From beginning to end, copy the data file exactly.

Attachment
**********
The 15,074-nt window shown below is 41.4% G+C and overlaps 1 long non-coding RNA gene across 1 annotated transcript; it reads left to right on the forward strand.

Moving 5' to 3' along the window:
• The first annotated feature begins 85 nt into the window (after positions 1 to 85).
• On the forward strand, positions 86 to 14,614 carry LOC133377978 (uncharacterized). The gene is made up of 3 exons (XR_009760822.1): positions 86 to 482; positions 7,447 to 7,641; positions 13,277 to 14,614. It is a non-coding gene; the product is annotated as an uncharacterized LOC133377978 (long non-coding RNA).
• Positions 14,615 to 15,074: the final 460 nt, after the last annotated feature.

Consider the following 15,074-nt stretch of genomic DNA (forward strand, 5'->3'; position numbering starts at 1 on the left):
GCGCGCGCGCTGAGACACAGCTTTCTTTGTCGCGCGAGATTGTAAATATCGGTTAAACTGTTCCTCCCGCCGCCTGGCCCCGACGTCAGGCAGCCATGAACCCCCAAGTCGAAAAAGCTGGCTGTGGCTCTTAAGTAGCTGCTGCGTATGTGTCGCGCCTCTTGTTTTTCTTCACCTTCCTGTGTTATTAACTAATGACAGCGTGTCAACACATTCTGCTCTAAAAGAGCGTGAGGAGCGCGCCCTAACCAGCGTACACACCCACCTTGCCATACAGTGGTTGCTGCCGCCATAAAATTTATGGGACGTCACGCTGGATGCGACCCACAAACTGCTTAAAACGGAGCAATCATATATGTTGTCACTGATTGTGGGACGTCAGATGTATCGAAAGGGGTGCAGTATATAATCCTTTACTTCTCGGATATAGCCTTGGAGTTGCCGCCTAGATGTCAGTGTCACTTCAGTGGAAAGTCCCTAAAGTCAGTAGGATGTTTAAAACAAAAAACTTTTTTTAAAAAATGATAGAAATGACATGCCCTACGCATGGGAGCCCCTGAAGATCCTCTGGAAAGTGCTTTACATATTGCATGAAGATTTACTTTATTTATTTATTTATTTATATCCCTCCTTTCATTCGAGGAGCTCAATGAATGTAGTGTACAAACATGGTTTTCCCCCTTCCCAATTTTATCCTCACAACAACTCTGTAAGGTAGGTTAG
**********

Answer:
The 15,074-nt window shown below is 41.4% G+C and overlaps 1 long non-coding RNA gene across 1 annotated transcript; it reads left to right on the forward strand.

Moving 5' to 3' along the window:
• The first annotated feature begins 85 nt into the window (after positions 1 to 85).
• On the forward strand, positions 86 to 14,614 carry LOC133377978 (uncharacterized). The gene is made up of 3 exons (XR_009760822.1): positions 86 to 482; positions 7,447 to 7,641; positions 13,277 to 14,614. It is a non-coding gene; the product is annotated as an uncharacterized LOC133377978 (long non-coding RNA).
• Positions 14,615 to 15,074: the final 460 nt, after the last annotated feature.

Consider the following 15,074-nt stretch of genomic DNA (forward strand, 5'->3'; position numbering starts at 1 on the left):
GCGCGCGCGCTGAGACACAGCTTTCTTTGTCGCGCGAGATTGTAAATATCGGTTAAACTGTTCCTCCCGCCGCCTGGCCCCGACGTCAGGCAGCCATGAACCCCCAAGTCGAAAAAGCTGGCTGTGGCTCTTAAGTAGCTGCTGCGTATGTGTCGCGCCTCTTGTTTTTCTTCACCTTCCTGTGTTATTAACTAATGACAGCGTGTCAACACATTCTGCTCTAAAAGAGCGTGAGGAGCGCGCCCTAACCAGCGTACACACCCACCTTGCCATACAGTGGTTGCTGCCGCCATAAAATTTATGGGACGTCACGCTGGATGCGACCCACAAACTGCTTAAAACGGAGCAATCATATATGTTGTCACTGATTGTGGGACGTCAGATGTATCGAAAGGGGTGCAGTATATAATCCTTTACTTCTCGGATATAGCCTTGGAGTTGCCGCCTAGATGTCAGTGTCACTTCAGTGGAAAGTCCCTAAAGTCAGTAGGATGTTTAAAACAAAAAACTTTTTTTAAAAAATGATAGAAATGACATGCCCTACGCATGGGAGCCCCTGAAGATCCTCTGGAAAGTGCTTTACATATTGCATGAAGATTTACTTTATTTATTTATTTATTTATATCCCTCCTTTCATTCGAGGAGCTCAATGAATGTAGTGTACAAACATGGTTTTCCCCCTTCCCAATTTTATCCTCACAACAACTCTGTAAGGTAGGTTAG